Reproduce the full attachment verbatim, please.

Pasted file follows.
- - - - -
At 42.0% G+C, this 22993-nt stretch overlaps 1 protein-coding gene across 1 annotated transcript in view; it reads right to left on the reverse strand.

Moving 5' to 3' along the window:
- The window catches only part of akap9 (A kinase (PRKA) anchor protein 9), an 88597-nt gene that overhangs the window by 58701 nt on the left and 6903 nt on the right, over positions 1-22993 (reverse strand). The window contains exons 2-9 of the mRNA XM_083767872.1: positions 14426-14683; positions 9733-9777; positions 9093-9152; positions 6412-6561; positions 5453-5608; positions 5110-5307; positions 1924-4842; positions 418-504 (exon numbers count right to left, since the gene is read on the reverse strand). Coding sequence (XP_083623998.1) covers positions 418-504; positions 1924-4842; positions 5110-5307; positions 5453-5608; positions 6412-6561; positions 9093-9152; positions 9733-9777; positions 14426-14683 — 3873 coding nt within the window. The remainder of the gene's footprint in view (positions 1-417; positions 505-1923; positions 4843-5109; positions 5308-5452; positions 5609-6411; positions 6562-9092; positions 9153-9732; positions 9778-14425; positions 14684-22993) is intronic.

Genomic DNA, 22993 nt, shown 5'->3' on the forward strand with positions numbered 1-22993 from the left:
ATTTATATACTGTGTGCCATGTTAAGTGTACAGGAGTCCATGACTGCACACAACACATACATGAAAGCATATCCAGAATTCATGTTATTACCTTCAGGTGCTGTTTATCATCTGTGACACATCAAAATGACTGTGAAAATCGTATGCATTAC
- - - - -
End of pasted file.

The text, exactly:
At 42.0% G+C, this 22993-nt stretch overlaps 1 protein-coding gene across 1 annotated transcript in view; it reads right to left on the reverse strand.

Moving 5' to 3' along the window:
- The window catches only part of akap9 (A kinase (PRKA) anchor protein 9), an 88597-nt gene that overhangs the window by 58701 nt on the left and 6903 nt on the right, over positions 1-22993 (reverse strand). The window contains exons 2-9 of the mRNA XM_083767872.1: positions 14426-14683; positions 9733-9777; positions 9093-9152; positions 6412-6561; positions 5453-5608; positions 5110-5307; positions 1924-4842; positions 418-504 (exon numbers count right to left, since the gene is read on the reverse strand). Coding sequence (XP_083623998.1) covers positions 418-504; positions 1924-4842; positions 5110-5307; positions 5453-5608; positions 6412-6561; positions 9093-9152; positions 9733-9777; positions 14426-14683 — 3873 coding nt within the window. The remainder of the gene's footprint in view (positions 1-417; positions 505-1923; positions 4843-5109; positions 5308-5452; positions 5609-6411; positions 6562-9092; positions 9153-9732; positions 9778-14425; positions 14684-22993) is intronic.

Genomic DNA, 22993 nt, shown 5'->3' on the forward strand with positions numbered 1-22993 from the left:
ATTTATATACTGTGTGCCATGTTAAGTGTACAGGAGTCCATGACTGCACACAACACATACATGAAAGCATATCCAGAATTCATGTTATTACCTTCAGGTGCTGTTTATCATCTGTGACACATCAAAATGACTGTGAAAATCGTATGCATTAC